This background seems to support the idea that Wojytła and Tymieniecka had a friendship founded in their shared philosophical interests, and that although she may have expressed her affection intemperately, he valued the friendship enough not to break the bruised reed or crush the dimly burning wick through harshness or condemnation, always redirecting her expressions of attraction back to the source of all Love.
Bill Donaghy of the Theology of the Body Institute writes about holy friendship in a hypersexualized world:
Ironically, the language in this interview reveals to viewers and readers of this breaking story the deepest scandal of all, which has nothing to do with St. John Paul II. It is the scandal that all too many men and women today are incapable of imagining an intimate relationship that does not somehow involve some sort of sexually romantic overtone.
In truth, the Church has a long history of examples of men and women who have formed intimate and affectionate relationships that did not involve sexual relations. They were known as friendships (this is a wonderful word we should restore to the modern lexicon). In fact, St. John Paul II had numerous friendships with women that lasted decades and included letters, phone calls, shared meals, and walks together. The BBC footage seems to imply that this particular relationship with Dr. Tymieniecka was isolated and the meetings exclusive. But the fact is, they were not. St. John Paul II was a magnanimous figure who loved people deeply, and was rather transparent about his friendships. He was also prudent, meeting men and women together for those private meals and taking vacations with friends or families together. In the image of St. John Paul II and Dr. Tymieniecka standing beside a car, one should realize a third person took the photo. I imagine it was her husband.Pope John Paul II, in Love and Responsibility, formulates the positive personalist principle thus: "the person is a good towards which the only proper and adequate attitude is love", or, "A person is an entity of a sort to which the only proper and adequate to relate is love" (pg. 41). And indeed, the world needs more examples of friendships between men and women precisely because men and women need to be able to relate to each other in love in the totality of their being, without reducing that interaction to intercourse, as it were. We are embodied spirits, and our bodies matter. Men and women have to relate to each other as sexual beings with different and complementary urges, even when they're not in sexual relationships.
If the "nuptial meaning" of the body is that men and women embody in complementary ways the creative energy of God, and participate most directly in that energy by becoming co-creators of new human life, then surely that has implications for non-sexual friendships between men and women. Even without joining bodies, friendship between men and women must have a creative power and potential that is different from friendships between just men or just women, since God has endowed masculinity and femininity with different facets of his life.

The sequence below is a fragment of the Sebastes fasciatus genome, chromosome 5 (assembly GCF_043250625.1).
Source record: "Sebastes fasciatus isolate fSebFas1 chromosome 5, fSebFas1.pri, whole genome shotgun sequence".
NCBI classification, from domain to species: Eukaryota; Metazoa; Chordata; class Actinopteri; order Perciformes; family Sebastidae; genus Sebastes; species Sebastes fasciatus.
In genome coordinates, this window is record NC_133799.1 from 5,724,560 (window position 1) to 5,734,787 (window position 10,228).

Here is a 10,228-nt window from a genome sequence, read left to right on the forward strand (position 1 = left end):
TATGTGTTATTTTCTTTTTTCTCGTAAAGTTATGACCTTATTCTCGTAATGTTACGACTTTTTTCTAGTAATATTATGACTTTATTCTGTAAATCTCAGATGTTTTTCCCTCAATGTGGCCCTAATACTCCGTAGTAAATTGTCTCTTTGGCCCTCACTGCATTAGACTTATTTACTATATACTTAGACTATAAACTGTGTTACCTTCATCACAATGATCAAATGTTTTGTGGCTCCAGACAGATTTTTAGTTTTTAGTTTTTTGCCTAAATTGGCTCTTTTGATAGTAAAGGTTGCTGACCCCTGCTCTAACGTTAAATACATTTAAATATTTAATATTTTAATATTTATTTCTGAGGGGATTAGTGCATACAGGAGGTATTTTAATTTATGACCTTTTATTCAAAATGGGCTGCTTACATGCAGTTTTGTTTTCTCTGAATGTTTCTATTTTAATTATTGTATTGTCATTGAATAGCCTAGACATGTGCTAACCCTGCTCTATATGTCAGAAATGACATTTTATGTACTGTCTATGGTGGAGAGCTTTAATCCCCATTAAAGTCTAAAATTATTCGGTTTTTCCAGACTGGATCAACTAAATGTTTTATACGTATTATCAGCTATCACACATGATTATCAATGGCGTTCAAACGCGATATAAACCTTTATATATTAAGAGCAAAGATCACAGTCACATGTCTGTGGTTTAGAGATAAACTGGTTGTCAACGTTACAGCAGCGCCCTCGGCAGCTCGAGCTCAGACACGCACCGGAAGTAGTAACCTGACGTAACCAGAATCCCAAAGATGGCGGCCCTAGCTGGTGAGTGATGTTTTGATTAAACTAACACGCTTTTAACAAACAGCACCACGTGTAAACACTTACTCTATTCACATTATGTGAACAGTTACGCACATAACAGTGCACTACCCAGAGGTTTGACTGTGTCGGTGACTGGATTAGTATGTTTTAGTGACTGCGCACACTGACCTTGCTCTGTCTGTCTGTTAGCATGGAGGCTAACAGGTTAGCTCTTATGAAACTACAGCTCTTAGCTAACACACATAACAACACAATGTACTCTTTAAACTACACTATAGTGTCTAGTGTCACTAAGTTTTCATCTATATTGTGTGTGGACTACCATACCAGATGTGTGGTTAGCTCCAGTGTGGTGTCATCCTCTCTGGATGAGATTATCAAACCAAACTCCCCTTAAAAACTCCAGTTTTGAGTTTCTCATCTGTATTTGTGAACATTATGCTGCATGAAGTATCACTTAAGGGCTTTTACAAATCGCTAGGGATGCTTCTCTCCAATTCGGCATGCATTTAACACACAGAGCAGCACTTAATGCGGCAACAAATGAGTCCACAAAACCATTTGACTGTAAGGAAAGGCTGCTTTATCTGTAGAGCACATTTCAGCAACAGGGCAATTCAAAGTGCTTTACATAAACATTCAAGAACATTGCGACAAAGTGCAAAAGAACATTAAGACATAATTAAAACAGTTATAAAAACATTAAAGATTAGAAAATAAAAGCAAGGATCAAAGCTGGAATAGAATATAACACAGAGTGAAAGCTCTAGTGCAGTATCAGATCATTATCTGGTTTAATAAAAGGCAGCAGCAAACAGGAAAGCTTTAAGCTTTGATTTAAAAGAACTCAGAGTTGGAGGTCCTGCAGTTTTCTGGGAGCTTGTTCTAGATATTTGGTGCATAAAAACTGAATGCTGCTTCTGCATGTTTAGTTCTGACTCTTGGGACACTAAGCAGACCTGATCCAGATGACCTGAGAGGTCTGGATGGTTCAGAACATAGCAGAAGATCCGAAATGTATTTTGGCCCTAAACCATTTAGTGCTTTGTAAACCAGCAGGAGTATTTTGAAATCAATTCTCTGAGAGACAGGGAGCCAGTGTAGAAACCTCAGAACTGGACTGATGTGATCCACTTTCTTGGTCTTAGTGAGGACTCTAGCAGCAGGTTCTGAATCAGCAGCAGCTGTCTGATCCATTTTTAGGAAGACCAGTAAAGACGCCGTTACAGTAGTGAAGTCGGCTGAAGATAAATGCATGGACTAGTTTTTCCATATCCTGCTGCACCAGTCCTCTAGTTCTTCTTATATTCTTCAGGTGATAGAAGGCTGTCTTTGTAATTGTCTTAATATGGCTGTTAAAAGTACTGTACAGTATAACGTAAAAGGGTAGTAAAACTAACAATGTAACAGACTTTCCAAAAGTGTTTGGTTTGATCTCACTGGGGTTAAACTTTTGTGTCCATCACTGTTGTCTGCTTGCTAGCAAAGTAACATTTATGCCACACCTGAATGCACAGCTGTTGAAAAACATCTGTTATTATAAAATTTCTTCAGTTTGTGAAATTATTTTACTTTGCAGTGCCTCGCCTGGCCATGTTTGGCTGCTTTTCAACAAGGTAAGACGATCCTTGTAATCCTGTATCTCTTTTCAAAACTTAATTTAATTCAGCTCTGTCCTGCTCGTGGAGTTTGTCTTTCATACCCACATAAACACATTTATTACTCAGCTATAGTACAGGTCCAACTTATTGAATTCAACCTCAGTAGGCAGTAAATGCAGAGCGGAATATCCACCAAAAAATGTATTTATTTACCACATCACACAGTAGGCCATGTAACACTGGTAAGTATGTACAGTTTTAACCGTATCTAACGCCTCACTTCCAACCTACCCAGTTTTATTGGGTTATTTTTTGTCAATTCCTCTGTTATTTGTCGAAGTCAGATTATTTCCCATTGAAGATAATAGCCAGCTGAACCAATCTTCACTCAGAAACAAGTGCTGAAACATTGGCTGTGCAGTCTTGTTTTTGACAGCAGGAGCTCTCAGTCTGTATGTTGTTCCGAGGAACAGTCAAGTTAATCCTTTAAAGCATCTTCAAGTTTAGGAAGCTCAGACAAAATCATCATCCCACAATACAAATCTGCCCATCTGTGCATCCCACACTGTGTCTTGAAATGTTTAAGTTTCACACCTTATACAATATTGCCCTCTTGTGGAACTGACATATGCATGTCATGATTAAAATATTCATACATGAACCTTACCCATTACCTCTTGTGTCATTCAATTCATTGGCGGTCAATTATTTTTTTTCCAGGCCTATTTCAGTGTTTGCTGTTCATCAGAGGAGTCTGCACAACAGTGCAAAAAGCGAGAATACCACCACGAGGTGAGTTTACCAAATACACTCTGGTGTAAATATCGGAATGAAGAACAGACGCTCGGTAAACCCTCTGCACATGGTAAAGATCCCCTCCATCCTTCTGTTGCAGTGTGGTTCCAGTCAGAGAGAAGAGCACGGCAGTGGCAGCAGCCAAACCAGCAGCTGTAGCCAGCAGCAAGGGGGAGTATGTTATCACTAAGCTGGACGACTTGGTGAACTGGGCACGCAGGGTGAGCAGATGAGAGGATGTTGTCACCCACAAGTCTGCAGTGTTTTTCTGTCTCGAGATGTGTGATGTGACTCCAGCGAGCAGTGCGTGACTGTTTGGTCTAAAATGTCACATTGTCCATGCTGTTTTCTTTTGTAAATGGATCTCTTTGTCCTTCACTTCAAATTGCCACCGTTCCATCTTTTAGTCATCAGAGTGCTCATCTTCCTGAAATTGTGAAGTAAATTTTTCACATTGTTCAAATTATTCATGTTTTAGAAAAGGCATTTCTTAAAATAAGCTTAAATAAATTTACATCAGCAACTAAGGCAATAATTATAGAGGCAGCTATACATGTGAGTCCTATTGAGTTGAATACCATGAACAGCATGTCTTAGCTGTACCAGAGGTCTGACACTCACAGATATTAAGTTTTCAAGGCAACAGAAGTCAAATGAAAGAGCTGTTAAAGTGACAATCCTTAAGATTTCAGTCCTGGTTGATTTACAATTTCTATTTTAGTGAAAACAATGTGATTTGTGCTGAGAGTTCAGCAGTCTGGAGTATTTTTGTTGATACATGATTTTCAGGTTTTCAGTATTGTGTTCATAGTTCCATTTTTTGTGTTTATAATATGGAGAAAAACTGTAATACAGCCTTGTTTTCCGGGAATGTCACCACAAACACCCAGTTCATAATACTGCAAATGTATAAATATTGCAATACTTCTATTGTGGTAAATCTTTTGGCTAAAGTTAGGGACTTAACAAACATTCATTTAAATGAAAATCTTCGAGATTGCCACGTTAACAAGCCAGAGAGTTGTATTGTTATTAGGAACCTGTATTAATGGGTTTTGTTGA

So why aren't there more examples of spiritual friendships? Possibly because deep friendship between men and women is often accompanied by attraction, and so men and women who are able often move from just friendship to a physical consummation in marriage. Perhaps that's why our strongest models of male/female friendship are between those who have clear boundaries for sexuality: Francis and Clare (both consecrated religious), St. Francis de Sales and St. Jane de Chantal (priest and widow), Pope John Paul II and Dr. Tymieniecka (priest and married woman). And we look to these, because the friendship of marriage is a perilous, too-intimate model for non-sexual friendships.
I have been honored over the years to have a good number of male friends, and those friendships have been a joy for me, offering new perspectives and a low-drama camaraderie that's not as common in friendships between women. Most of those friendships have been purely fraternal. A few, however, have been able to thrive because of the strength and security of my 18-year attachment to Darwin, which safeguards me from tensions elsewhere. I don't think that's shocking. We're all more compatible with some people than with others. That's why good models of spiritual friendship are so valuable: to give us a taste of the friendship of heaven, in which there is no marriage nor giving in marriage.